How is なにか used in this sentence? It is used twice, but it doesn't seem to mean "something" in this case. The sentence is from a story called "小学生ときつね"
At its most pure, なにか on its own does mean "something/anything/whatever". However, it can also be used generally to express many forms of vagueness, typically indicated by the English marker word "some", especially when combined with the true subject of the statement. Think "some kind/sort of [thing]", and "somehow" as a lead-in.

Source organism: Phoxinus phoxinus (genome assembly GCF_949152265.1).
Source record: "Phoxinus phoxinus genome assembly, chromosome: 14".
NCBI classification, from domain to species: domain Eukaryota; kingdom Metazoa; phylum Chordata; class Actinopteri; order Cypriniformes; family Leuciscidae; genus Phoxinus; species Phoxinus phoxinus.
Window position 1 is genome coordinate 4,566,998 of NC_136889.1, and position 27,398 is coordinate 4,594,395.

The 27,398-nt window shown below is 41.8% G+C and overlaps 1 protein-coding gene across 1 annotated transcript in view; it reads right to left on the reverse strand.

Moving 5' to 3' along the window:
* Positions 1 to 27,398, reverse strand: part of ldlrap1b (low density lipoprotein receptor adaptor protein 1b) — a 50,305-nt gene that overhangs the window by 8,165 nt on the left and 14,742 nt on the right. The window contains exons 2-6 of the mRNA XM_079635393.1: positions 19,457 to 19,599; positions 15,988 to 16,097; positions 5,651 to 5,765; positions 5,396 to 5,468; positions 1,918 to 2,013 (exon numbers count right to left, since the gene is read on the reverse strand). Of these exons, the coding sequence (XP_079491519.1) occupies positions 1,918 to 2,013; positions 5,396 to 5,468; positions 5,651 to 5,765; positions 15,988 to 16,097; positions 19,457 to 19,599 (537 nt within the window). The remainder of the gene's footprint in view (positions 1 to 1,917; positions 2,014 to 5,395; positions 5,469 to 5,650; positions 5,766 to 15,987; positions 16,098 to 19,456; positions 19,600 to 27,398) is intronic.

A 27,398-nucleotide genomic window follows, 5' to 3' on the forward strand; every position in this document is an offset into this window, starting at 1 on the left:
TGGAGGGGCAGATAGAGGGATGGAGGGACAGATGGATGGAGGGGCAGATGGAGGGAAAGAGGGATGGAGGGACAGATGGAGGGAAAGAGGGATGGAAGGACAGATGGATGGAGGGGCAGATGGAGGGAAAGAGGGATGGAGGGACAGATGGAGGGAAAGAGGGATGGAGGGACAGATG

"John bought something"
"John bought some book"
"This is incomplete somehow"
(The source also demonstrates informal/shorthand/dialect usage なんか)
You can think of the general purpose of なにか as the concept "[something] I can't quite put my finger on".